A Tesla owner is thanking his Model 3’s built-in dashcam after his vehicle helped him avoid a potential case of insurance fraud. Armed with recordings of a suspicious accident involving a cyclist who fled the scene, the Tesla owner was able to prove to his insurance company that he was not at fault.
Herman Nagra was driving his Tesla Model 3 at Cedar and Shaw in Fresno, CA, when a cyclist struck his vehicle. The cyclist in question traveled four lanes and crashed into the moving sedan. Recordings from the electric sedan’s built-in dashcam show that the traffic lights were green when the Model 3 driver crossed the intersection.
After the incident, Nagra promptly pulled over to check on the cyclist, but strangely, the bike rider got up and took off quickly. Police who later questioned the Model 3 owner was suspicious of the story. Speaking to local news, Nagra noted that the authorities questioned him in a “very aggressive demeanor,” asking him about the cyclist whereabouts. “I said I don’t know the accident occurred less than a hundred feet away; he’s not there he’s got on his bike and left. He’s the one that’s actually fled the scene,” the Tesla owner said.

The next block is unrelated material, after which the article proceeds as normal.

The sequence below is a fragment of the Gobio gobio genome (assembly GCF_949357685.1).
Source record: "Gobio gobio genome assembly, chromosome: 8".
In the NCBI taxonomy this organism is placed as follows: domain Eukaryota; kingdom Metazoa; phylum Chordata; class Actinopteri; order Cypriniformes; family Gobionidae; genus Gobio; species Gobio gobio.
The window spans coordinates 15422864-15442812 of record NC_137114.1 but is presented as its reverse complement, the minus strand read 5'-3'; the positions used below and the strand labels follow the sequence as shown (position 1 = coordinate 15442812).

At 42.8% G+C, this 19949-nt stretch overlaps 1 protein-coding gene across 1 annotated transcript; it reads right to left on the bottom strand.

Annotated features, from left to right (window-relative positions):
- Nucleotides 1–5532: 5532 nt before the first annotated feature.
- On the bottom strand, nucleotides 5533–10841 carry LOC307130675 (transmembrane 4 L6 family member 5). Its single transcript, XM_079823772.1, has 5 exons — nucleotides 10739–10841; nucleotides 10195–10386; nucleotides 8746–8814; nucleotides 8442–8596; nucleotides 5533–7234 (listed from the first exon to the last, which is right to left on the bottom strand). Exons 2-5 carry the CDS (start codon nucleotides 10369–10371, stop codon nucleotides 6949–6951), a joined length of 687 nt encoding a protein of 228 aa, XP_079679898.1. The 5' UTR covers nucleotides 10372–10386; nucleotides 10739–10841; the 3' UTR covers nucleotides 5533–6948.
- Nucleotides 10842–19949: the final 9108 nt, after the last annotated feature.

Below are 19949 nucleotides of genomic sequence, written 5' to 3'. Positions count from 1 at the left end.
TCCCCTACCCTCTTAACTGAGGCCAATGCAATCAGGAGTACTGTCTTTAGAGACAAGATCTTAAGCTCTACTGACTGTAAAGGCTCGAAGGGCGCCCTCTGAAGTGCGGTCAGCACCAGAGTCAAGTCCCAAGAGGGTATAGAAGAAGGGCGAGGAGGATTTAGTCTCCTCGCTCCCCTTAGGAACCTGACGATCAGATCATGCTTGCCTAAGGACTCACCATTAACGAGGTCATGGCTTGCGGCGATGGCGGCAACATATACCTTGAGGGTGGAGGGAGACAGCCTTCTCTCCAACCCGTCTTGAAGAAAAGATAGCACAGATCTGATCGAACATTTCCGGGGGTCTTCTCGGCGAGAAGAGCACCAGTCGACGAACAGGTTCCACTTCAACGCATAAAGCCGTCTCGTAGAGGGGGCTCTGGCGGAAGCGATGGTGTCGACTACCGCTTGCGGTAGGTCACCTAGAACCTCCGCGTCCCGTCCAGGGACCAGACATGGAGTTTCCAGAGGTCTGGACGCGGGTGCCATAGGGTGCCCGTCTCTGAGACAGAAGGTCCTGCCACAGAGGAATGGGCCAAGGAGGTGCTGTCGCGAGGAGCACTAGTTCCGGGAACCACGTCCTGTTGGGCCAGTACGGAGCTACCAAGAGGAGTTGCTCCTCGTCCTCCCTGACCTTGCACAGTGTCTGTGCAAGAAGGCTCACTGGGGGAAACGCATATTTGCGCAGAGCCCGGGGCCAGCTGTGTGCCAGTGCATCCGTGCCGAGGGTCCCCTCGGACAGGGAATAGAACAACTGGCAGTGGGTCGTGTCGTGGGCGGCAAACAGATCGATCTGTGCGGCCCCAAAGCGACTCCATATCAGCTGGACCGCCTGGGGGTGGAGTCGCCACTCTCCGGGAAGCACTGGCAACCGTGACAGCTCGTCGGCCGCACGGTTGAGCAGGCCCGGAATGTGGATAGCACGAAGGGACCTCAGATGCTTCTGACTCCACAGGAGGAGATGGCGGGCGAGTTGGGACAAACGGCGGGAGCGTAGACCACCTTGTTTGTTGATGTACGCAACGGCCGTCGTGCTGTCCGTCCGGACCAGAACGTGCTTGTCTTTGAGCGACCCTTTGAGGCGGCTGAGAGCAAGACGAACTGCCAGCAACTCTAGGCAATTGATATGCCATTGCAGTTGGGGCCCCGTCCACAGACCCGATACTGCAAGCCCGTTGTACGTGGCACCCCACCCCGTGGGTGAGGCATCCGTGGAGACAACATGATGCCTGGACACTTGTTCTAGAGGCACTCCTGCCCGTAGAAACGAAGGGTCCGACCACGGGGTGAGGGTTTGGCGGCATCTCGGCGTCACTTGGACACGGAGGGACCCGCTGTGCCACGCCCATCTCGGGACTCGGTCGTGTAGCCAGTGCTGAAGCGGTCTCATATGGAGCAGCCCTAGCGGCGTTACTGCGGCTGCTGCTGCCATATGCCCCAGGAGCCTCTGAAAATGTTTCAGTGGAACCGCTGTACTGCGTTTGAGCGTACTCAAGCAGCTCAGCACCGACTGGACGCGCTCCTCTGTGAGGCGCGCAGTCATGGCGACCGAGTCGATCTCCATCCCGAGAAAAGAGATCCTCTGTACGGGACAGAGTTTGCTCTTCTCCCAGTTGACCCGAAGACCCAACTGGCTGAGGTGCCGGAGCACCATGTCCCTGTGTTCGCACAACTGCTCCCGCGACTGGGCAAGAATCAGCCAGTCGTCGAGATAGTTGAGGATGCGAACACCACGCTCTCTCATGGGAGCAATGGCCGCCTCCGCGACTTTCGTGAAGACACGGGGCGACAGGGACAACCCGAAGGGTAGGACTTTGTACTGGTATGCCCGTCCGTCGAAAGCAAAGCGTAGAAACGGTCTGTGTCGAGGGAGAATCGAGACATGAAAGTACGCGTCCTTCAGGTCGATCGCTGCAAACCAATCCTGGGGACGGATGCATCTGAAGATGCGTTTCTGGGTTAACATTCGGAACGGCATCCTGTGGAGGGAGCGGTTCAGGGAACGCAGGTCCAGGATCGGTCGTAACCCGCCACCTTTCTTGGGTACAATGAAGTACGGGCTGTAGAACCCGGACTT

The police did catch up to the cyclist and confirmed that he was not hurt. The rider even informed the authorities that his bike was undamaged from the accident. The story could have ended there, but a couple of hours later, the cyclist changed his recollection of the accident. “An hour or two later, my insurance company calls and says this person is trying to get some money,” the Model 3 owner said.
Fortunately for Nagra, his Tesla Model 3 recorded the entire incident using its built-in dashcam feature. Thanks to an update that allowed the vehicle’s side cameras to record footage while the car is in motion, the Model 3 was able to clearly capture footage of the cyclist crashing into the electric car, getting up, and fleeing the scene of the accident. With the footage of the incident, Nagra’s insurance provider promptly dealt with the matter.
The incident has the trademark signs of an auto insurance scam. Among the most prominent forms of auto insurance fraud involves scammers pretending to get hit by vehicles and filing for alleged damages. The emergence of dashcams have helped curb some of these scams, but the fraudulent practice has not entirely disappeared. The only surefire way for car owners to evade insurance scams similar to the one Nagra and his Model 3 experience is to fight against these false claims with camera footage.
“You know you don’t have to believe the bicyclist, you don’t have to believe me or the witness, the cameras are what the best non-biased information is this collision, believe the cameras,” Nagra said.